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Can anyone tell what happens to the position coordinates of the nearest neighbors when we choose to study supercell of the same material. That remains intact or any changes will be there?

For example if we have a cubic lattice then its lattice parameters are:

 [1.0, 0.0, 0.0],[0.0, 1.0, 0.0],[0.0, 0.0, 1.0] 

and nearest neighbour coordinates are:

 [1,0,0],[0,1,0],[0,0,1],[-1,0,0],[0,-1,0],[0,0,-1]. 

If we take 222 supercell of it then the position coordinates will be changed or remains same?

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  • $\begingroup$ relative coordinate will not change $\endgroup$ Jul 22 at 17:20
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    $\begingroup$ what do you mean by relative ??? $\endgroup$
    – Alpha_Roy
    Jul 23 at 7:11

2 Answers 2

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DFT calculations based on a supercell method utilize the periodicity of a perfect, infinite lattice by imposing periodic boundary conditions onto the wavefunction of the system (Bloch's theorem). In this approach all calculations must be performed on a periodic system, even when the periodicity is superficial. Thus, for example, a crystal surface must be represented by a finite-length slab. Similarly, to study molecules it is necessary to assume that they are in a box and treat them as periodic systems.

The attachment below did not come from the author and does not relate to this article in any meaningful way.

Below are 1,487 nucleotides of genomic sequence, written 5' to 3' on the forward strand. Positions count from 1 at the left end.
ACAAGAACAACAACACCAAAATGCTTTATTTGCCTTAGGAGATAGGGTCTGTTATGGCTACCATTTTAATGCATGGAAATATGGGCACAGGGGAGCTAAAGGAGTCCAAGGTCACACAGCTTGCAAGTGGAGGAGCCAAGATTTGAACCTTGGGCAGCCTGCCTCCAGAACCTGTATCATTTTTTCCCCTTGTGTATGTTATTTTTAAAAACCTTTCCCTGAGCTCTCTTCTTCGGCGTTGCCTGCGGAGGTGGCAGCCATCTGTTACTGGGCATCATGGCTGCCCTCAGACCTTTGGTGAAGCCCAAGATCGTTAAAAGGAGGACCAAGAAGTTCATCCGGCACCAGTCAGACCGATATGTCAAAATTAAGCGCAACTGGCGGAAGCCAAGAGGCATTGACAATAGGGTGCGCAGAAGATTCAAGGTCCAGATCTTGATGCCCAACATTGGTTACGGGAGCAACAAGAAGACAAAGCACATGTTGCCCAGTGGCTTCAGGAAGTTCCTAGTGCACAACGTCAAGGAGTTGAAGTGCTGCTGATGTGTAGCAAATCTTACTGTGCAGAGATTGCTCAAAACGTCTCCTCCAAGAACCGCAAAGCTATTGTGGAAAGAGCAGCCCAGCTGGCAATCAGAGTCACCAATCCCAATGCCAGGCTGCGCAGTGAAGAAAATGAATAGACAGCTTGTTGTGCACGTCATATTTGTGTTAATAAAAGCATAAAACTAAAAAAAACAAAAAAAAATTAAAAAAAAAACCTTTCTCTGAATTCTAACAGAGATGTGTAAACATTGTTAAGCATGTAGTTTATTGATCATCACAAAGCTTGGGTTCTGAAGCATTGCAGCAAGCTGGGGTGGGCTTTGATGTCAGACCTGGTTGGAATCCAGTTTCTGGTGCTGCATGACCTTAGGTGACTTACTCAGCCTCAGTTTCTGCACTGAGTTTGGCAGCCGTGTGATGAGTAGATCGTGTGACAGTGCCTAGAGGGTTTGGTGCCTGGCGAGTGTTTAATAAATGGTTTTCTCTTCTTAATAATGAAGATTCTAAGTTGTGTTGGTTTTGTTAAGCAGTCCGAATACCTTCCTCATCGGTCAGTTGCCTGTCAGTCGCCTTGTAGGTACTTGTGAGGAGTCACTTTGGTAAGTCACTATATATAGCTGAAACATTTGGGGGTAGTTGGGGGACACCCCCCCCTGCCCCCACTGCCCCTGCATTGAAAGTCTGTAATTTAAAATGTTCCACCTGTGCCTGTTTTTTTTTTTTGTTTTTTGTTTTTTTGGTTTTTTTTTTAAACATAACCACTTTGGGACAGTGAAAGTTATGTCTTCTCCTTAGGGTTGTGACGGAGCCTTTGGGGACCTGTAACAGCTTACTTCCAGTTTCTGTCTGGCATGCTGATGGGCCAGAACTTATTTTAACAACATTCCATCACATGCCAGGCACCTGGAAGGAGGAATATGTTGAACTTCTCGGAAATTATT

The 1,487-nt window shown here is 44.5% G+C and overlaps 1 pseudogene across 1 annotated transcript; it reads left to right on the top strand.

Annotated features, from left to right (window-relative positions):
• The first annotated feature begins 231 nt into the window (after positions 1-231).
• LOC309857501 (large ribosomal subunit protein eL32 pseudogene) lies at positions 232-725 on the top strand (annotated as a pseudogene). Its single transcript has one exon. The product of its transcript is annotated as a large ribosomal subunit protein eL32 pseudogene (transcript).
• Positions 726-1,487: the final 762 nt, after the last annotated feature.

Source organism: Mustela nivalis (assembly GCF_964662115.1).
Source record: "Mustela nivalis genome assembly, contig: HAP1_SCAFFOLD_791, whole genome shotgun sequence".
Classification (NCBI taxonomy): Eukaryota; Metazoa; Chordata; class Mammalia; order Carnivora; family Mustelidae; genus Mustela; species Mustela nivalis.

The main advantage of imposing periodic boundary conditions relates to Bloch's theorem, which states that in a periodic system each electronic wavefunction $\psi_{n, k} (\pmb{r})$ can be written as a product of a cell-periodic part $u(\pmb{r})$ and a wavelike phase factor $e^{ik\cdot\pmb{r}}$:

$$\psi_{n, k} (\pmb{r}) = u(\pmb{r}) \:e^{ik\cdot\pmb{r}}$$

Thus there are always an infinite array of periodic units in the background of such simulations. When simulating a single unit cell, calculations are explicitly performed on the electrons and ions contained within this unit cell. Nontheless, the periodic images identical to your cell are always accounted for implicitly. That is why in a study of a single defect, for example, it is essential to introduce enough separation between artificial images (i.e., build a big supercell) of such nonperiodic objects to ensure that there is no appreciable interaction between them. The situation is similar for surface calculations that are carried out in a slab geometry. The vacuum layer should be sufficiently thick to eliminate artificial interactions between the slabs.

To answer your question in short, physical properties calculated from a unit cell and any supercell size built from this unit cell are exactly the same. The position coordinates remain the same. Of course, this statement is no longer correct as soon as you introduce a defect (e.g. Doping) into your supercell.

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In solid-state calculations, DFT code does not know whether you give it a crystalline unit cell or a supercell. Instead, it treats every input structure as a "unit cell".

So my answer is "remains same".

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